Eur J Cancer. Feb 2009; 45(3): 384–392.
PMCID: PMC2653618

A comparison of the characteristics of disease-free breast cancer survivors with or without cancer-related fatigue syndrome

Abstract

Purpose

To determine the prevalence of cancer-related fatigue syndrome (CRFS) in a population of disease-free breast cancer survivors and to investigate the relationship between CRFS and clinical variables.

Patients and methods

Women (200) were recruited. All participants were between 3 months and 2 years after completion of primary therapy for breast cancer and were disease free. Subjects completed a diagnostic interview for CRFS and structured psychiatric interview. Participants also completed quality of life, mood and fatigue questionnaires, and provided a blood sample for haematological and biochemical analysis and a 24-h urine specimen for cortisol estimation. Subjects wore a wrist actigraph for 7 days to measure activity and sleep.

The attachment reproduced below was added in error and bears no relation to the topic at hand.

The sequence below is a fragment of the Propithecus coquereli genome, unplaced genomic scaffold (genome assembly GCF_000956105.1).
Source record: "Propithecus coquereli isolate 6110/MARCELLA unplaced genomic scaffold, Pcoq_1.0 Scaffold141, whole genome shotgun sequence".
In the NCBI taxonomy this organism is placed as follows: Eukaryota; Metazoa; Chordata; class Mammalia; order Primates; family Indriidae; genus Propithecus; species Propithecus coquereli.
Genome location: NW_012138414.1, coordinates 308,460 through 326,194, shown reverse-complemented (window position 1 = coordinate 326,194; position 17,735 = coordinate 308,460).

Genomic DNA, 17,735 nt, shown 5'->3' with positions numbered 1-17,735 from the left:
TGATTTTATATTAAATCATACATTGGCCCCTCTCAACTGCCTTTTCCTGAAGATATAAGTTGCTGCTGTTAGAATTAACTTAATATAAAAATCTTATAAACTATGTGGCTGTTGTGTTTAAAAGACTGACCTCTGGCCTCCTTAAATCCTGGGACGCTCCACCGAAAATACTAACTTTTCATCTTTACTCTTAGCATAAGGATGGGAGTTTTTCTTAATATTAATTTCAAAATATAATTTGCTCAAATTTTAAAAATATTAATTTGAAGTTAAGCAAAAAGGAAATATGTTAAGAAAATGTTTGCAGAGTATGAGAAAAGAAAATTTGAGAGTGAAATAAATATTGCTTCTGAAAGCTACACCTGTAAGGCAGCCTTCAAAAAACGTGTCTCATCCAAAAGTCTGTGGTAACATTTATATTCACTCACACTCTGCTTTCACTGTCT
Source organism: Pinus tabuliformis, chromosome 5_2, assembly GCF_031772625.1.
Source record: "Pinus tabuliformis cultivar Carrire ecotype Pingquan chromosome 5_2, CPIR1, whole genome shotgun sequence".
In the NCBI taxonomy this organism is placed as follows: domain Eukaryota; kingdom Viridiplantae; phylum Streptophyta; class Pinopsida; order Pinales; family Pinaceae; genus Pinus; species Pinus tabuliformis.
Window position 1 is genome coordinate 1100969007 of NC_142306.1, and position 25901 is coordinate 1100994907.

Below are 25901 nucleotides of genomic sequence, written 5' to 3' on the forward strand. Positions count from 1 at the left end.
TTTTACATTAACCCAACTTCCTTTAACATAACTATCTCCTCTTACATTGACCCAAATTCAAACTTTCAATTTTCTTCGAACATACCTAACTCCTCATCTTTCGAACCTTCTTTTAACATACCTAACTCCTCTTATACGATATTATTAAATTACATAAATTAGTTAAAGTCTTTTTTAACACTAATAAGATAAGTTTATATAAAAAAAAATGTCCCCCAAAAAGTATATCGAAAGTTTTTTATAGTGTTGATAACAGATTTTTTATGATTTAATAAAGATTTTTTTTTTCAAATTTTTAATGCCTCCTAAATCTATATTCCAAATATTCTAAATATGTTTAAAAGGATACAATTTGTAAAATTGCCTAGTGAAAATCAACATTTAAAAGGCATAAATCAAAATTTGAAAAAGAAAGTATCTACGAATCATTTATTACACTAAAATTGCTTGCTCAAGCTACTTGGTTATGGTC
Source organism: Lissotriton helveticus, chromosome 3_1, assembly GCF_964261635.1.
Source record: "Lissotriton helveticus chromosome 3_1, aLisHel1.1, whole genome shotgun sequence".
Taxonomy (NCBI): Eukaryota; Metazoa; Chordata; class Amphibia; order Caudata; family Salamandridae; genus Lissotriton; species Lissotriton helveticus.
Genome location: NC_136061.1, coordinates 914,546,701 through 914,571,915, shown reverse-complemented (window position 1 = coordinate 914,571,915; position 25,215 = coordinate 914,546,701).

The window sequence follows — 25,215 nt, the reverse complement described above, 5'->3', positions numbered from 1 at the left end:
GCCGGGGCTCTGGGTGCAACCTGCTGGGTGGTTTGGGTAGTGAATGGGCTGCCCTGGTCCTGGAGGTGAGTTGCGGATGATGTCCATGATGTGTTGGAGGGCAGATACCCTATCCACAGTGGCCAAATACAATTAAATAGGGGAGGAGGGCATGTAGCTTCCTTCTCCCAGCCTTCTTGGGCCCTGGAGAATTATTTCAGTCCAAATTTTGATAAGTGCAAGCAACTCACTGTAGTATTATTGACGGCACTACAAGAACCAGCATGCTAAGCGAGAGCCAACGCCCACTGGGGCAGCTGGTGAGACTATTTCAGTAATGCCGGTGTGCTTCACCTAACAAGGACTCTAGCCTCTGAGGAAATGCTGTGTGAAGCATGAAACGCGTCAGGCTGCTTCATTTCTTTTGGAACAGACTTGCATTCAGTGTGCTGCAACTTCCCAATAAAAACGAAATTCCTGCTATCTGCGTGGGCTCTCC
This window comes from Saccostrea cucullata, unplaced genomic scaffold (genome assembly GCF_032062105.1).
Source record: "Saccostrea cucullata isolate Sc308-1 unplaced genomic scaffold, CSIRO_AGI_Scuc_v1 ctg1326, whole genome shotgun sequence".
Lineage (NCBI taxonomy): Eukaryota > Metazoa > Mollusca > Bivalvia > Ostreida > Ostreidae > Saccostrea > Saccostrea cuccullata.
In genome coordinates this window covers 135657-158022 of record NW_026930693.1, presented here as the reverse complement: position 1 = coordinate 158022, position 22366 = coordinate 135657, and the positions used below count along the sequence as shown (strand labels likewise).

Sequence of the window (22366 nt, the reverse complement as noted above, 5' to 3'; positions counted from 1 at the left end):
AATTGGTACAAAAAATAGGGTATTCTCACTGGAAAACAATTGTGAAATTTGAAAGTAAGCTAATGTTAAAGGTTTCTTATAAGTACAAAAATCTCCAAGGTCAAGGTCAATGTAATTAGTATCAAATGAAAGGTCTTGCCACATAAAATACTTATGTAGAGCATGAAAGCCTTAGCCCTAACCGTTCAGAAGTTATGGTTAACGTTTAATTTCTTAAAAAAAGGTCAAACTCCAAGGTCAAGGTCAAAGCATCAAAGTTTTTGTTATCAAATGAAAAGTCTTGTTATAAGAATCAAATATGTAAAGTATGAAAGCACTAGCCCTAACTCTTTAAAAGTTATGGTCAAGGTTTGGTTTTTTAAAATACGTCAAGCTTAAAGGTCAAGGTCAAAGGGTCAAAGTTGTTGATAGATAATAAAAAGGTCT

Results

Sixty women (30% of participants) were found to fulfil the criteria for CRFS. There were statistically significant differences between fatigued and non-fatigued women with respect to fatigue severity (p < 0.01), mood (p < 0.01) and quality of life scores (p < 0.05). There were significant differences in blood variables including raised total white cell count and lower sodium (all p < 0.02). There was no difference in the 24 h urinary free cortisol levels. Actigraphic data demonstrated significant differences in sleep quality and disturbance, but not in overall levels of daytime activity or circadian rhythm.

Conclusion

CRFS affects 30% of women after breast cancer treatment and has significant effects on quality of life and mood. There is some evidence that CRFS is related to sleep disturbance or to a persistent inflammatory or immune response.

Keywords: Breast neoplasms, Monitoring, Ambulatory, Fatigue, Circadian rhythm, Biological factors, Hormones

1. Introduction